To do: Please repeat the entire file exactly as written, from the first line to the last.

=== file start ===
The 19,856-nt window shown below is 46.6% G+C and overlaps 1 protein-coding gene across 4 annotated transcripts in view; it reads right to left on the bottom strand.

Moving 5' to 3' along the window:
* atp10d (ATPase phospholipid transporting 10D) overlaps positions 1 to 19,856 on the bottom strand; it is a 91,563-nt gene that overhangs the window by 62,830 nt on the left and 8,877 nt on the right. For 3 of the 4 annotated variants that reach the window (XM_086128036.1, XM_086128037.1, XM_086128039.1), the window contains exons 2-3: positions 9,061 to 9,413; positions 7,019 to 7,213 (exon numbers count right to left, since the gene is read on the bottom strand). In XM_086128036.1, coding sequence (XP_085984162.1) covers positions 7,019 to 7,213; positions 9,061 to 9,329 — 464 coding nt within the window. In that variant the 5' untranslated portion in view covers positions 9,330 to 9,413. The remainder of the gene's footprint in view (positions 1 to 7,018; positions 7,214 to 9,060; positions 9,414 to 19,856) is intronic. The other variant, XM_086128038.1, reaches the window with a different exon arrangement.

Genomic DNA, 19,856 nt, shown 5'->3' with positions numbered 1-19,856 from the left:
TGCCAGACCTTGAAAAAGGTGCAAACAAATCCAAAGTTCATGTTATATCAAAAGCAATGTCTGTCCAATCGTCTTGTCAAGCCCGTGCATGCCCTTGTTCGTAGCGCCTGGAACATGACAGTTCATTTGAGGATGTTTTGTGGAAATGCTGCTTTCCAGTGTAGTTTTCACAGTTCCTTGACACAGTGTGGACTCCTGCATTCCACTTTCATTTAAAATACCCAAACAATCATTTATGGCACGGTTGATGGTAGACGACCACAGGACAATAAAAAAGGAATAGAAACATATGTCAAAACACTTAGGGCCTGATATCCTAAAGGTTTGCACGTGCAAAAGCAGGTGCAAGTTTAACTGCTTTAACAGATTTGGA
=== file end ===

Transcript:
The 19,856-nt window shown below is 46.6% G+C and overlaps 1 protein-coding gene across 4 annotated transcripts in view; it reads right to left on the bottom strand.

Moving 5' to 3' along the window:
* atp10d (ATPase phospholipid transporting 10D) overlaps positions 1 to 19,856 on the bottom strand; it is a 91,563-nt gene that overhangs the window by 62,830 nt on the left and 8,877 nt on the right. For 3 of the 4 annotated variants that reach the window (XM_086128036.1, XM_086128037.1, XM_086128039.1), the window contains exons 2-3: positions 9,061 to 9,413; positions 7,019 to 7,213 (exon numbers count right to left, since the gene is read on the bottom strand). In XM_086128036.1, coding sequence (XP_085984162.1) covers positions 7,019 to 7,213; positions 9,061 to 9,329 — 464 coding nt within the window. In that variant the 5' untranslated portion in view covers positions 9,330 to 9,413. The remainder of the gene's footprint in view (positions 1 to 7,018; positions 7,214 to 9,060; positions 9,414 to 19,856) is intronic. The other variant, XM_086128038.1, reaches the window with a different exon arrangement.

Genomic DNA, 19,856 nt, shown 5'->3' with positions numbered 1-19,856 from the left:
TGCCAGACCTTGAAAAAGGTGCAAACAAATCCAAAGTTCATGTTATATCAAAAGCAATGTCTGTCCAATCGTCTTGTCAAGCCCGTGCATGCCCTTGTTCGTAGCGCCTGGAACATGACAGTTCATTTGAGGATGTTTTGTGGAAATGCTGCTTTCCAGTGTAGTTTTCACAGTTCCTTGACACAGTGTGGACTCCTGCATTCCACTTTCATTTAAAATACCCAAACAATCATTTATGGCACGGTTGATGGTAGACGACCACAGGACAATAAAAAAGGAATAGAAACATATGTCAAAACACTTAGGGCCTGATATCCTAAAGGTTTGCACGTGCAAAAGCAGGTGCAAGTTTAACTGCTTTAACAGATTTGGA